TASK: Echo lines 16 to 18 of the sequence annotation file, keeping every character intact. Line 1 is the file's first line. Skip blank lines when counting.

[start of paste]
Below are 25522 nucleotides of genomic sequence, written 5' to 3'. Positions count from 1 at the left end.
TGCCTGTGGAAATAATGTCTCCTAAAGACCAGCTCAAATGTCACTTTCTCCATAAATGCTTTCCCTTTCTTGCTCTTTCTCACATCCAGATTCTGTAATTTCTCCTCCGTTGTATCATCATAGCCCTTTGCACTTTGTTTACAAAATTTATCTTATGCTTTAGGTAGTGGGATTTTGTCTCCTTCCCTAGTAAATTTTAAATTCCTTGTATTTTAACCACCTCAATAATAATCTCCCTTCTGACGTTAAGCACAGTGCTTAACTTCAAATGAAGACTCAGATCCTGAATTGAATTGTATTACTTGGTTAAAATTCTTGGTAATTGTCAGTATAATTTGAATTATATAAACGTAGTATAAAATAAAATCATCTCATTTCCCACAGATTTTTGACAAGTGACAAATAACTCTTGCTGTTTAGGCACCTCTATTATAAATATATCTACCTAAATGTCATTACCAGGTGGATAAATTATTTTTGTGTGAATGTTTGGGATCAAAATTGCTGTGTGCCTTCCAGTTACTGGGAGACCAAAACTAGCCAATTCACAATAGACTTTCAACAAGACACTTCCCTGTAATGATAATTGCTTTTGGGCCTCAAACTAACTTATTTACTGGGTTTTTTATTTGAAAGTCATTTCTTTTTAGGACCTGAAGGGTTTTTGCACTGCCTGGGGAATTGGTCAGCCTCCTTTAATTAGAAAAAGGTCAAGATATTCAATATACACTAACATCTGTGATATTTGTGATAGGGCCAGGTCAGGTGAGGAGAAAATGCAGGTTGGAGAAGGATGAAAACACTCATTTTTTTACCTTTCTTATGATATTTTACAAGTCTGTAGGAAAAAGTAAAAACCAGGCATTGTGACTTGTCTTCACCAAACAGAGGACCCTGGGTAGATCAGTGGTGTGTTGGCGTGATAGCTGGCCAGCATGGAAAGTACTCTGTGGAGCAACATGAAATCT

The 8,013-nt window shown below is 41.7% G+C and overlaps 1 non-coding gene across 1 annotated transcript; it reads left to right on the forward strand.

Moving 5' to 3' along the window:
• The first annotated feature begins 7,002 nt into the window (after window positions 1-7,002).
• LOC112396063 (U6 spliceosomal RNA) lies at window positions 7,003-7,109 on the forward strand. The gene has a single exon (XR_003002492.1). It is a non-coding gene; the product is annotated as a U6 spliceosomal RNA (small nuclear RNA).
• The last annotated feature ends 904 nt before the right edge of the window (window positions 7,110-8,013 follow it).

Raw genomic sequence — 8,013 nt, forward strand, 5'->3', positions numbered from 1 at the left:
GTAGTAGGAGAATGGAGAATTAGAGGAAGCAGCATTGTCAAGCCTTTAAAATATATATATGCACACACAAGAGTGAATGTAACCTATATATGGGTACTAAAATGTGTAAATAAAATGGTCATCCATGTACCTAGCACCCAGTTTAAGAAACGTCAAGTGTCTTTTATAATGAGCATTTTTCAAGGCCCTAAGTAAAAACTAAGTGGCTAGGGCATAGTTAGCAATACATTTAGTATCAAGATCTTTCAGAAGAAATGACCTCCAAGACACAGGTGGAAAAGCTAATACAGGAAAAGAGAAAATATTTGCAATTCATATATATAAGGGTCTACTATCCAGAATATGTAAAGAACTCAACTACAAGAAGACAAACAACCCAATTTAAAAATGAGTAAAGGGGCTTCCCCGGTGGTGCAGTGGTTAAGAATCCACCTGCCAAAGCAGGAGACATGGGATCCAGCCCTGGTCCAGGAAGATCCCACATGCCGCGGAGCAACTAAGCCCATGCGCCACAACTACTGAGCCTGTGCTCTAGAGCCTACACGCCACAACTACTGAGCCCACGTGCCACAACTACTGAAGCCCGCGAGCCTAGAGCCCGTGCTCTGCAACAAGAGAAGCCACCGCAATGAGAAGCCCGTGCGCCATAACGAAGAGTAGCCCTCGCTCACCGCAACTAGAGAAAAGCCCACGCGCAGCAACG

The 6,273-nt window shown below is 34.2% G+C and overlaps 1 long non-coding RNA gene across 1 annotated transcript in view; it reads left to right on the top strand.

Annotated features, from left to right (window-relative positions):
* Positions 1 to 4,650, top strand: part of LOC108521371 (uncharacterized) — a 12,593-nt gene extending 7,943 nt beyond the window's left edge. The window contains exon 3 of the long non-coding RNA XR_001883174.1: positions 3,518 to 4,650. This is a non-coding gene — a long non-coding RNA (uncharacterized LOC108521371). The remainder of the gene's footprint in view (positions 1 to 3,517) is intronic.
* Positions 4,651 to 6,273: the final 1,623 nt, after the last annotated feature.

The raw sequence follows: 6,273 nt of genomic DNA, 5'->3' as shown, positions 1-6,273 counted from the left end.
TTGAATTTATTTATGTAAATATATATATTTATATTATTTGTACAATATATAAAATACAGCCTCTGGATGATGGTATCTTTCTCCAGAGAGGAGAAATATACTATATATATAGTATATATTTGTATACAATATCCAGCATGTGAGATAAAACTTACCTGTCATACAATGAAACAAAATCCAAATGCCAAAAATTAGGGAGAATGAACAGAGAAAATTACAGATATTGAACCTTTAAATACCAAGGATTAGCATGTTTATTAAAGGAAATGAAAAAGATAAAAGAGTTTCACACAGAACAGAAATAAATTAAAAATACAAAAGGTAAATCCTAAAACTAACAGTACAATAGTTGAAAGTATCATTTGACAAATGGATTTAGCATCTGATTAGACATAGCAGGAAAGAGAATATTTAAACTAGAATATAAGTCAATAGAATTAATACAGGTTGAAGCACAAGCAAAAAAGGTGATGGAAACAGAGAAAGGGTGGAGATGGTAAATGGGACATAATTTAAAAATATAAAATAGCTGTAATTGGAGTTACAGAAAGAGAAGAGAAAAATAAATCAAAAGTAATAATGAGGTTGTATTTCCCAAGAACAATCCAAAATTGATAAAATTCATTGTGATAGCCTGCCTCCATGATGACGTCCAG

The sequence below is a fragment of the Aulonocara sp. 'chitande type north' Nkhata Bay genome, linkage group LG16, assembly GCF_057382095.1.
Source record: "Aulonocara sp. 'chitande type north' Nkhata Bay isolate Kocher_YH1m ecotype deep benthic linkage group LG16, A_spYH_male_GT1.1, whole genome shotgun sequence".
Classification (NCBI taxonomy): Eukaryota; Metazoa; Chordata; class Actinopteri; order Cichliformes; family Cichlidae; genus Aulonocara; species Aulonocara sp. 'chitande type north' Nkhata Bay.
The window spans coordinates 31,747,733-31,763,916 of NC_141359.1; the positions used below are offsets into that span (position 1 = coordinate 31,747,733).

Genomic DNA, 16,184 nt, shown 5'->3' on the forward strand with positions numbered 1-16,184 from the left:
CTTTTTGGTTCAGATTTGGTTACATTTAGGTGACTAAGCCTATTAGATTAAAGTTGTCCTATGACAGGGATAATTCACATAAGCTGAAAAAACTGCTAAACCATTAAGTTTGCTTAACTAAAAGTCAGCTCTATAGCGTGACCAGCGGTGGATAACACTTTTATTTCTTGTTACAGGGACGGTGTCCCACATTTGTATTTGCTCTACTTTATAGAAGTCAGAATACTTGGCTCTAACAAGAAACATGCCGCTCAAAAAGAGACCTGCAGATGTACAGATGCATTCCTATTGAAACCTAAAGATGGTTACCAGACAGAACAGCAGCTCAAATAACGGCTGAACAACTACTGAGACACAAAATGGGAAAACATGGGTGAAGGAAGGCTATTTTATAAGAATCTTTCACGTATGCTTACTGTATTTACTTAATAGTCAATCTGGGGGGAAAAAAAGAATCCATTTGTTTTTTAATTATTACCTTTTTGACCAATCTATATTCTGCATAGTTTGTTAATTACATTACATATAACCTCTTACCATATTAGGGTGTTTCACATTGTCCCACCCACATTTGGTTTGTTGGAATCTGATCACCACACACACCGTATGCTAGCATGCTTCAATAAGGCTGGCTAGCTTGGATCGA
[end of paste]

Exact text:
The sequence below is a fragment of the Aulonocara sp. 'chitande type north' Nkhata Bay genome, linkage group LG16, assembly GCF_057382095.1.
Source record: "Aulonocara sp. 'chitande type north' Nkhata Bay isolate Kocher_YH1m ecotype deep benthic linkage group LG16, A_spYH_male_GT1.1, whole genome shotgun sequence".
Classification (NCBI taxonomy): Eukaryota; Metazoa; Chordata; class Actinopteri; order Cichliformes; family Cichlidae; genus Aulonocara; species Aulonocara sp. 'chitande type north' Nkhata Bay.